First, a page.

It took a little magic and lots of work to get Jonathan Strange & Mr. Norrell to the small screen.
Hollywood had tried over the years to adapt Susanna Clarke‘s beloved 2004 novel, a dense tome set in an alternate 19th century England, telling the story of magic’s return to England after a 300 year absence.
A big screen project was in the works at New Line before stalling after several years, but the an adaptation finally made it to TV with Director Toby Haynes and writer Peter Harness tackling the seven-episode run together. The series premieres stateside Saturday on BBC America.
In a chat with The Hollywood Reporter, the pair weigh in on the possibility of a sequel and talk the biggest challenges of the adaptation. For more from the series, watch THR‘s recent conversation with Eddie Marsan about playing Mr. Norrell.
What were the big challenges you faced in adapting this?
Toby Haynes: Peter had to write seven, one-hour episodes in basically six months and adapt a book that is 700 pages long that everyone loves in a way that doesn’t piss everyone off. He did an incredible job.
Peter Harness: It was really about giving all of those nine or 10 lead characters a proper arc through it. And stripping the drama across seven episodes. That meant we had to invent some things and rearrange some things.
What was it like having Susanna on set?
Harness: We sat down and watched a few minutes of the scenes we’d shot so far and she was just a little taken aback by it. She said “what are all these people doing outside my head?” She was extremely supportive of it. We did have conversations about the book and about what various things might mean and whether we’d read it in the right way.
Susanna has talked about penning a sequel. Would you be interested in adapting that should she decide to publish a follow-up?
Haynes: This was a grueling undertaking. It was the longest shoot I’ve ever done. It brands you. There is an unseen bond between us and the material and between us and Susanna, who is the most incredible, imaginative author — and yet reclusive and fascinating and interesting. Yes. I do believe there is more material in her mind. Who knows how much she’s written or what she’s written or whether she’ll ever publish, but if she ever does, you bet your ass we’ll be there.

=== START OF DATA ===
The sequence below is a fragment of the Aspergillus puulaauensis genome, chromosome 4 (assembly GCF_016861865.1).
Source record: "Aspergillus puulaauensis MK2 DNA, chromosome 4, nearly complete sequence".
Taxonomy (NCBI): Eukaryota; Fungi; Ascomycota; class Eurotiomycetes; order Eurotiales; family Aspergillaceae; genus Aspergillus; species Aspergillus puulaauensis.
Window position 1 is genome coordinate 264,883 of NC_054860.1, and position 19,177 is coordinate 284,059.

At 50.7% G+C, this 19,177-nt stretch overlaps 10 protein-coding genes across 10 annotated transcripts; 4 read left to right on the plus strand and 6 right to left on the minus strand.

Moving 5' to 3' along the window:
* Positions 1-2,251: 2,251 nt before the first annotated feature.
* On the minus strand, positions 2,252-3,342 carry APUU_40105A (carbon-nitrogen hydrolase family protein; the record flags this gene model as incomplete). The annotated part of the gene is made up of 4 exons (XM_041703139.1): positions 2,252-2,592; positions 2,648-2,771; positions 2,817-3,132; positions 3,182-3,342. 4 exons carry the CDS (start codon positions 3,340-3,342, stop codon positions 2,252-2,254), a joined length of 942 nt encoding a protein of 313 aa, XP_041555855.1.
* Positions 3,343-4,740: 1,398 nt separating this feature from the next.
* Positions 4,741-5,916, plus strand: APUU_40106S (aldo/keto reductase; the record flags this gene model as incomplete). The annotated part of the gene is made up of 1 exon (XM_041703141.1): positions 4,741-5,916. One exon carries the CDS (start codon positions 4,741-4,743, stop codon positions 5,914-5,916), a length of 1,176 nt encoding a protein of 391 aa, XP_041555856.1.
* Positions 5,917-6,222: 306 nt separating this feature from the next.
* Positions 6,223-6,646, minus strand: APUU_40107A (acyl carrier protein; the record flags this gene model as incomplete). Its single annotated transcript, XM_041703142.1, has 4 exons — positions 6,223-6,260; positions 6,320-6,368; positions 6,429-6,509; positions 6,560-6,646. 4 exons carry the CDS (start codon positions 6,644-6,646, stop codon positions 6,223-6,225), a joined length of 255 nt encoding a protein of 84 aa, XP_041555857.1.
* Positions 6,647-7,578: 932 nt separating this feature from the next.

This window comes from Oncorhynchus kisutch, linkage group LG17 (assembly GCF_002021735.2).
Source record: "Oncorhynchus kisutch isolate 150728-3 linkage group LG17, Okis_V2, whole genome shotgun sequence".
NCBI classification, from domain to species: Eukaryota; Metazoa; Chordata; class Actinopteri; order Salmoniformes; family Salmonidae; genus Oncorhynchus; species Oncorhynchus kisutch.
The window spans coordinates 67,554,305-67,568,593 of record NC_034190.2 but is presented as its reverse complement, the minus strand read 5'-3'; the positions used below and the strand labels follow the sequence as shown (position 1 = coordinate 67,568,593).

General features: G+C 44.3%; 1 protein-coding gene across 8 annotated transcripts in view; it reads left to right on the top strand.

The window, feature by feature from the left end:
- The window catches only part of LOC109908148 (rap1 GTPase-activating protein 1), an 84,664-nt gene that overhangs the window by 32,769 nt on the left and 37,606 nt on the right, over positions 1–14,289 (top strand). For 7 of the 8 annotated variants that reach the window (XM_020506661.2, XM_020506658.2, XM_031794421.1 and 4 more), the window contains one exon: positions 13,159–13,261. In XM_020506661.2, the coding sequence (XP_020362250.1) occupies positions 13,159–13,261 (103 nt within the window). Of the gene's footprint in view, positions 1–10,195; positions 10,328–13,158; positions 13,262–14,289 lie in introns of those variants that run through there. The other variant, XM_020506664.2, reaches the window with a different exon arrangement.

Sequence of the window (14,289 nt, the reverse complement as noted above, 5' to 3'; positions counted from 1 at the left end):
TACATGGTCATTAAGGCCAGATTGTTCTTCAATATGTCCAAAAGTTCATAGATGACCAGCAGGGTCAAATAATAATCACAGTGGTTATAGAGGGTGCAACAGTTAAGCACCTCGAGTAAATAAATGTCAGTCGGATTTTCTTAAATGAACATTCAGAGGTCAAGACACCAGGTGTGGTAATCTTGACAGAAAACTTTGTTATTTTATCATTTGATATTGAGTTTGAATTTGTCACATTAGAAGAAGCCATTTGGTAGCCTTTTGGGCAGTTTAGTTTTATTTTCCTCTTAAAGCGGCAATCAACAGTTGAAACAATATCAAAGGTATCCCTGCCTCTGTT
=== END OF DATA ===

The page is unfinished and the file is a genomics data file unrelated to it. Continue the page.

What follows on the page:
The book has hundreds of footnotes giving ancillary information about the story. How much of that material made it into the show?
Harness: A lot of it is in. I just treated it as opportunities for world building. Some of the kind of nonsense stories that Lady Pole [Alice Englert] tells come from footnotes, and the auction scene at the end of episode two is a footnote. I used all of that background material, which we don’t necessarily go into in a lot of detail; it just helps to make it more real.
Did you have concerns that people who haven’t read the book would be turned off by the material?
Harness: Fantasy is very alienating if you don’t do it right. All of the mythology of the world and the magic and the kind of costume drama elements were always secondary to the realism of it, and we only used them to make it feel like it could be a real story if you just take the leap of faith that maybe magic existed once upon a time.
What was your strategy for drawing people in with the first episode?
Haynes: It’s a slow burn. If we were to do it in the normal TV way, we would have flashed forward to some of the bigger, showier events in the book in the opening months. We decided to honor the book’s obscure approach of using subsidiary characters to bring you into a world and then leaving those characters behind as you move on with the other characters who the book is really about. It reminded me very much of Star Wars in that way, where R2D2 and C-3P0 bring you in. We had Segundus [Edward Hogg] and Honeyfoot [Brian Pettifer] bring you into the world of the show.
Jonathan Strange & Mr. Norrell premieres Saturday, June 13 at 10 p.m. on BBC America.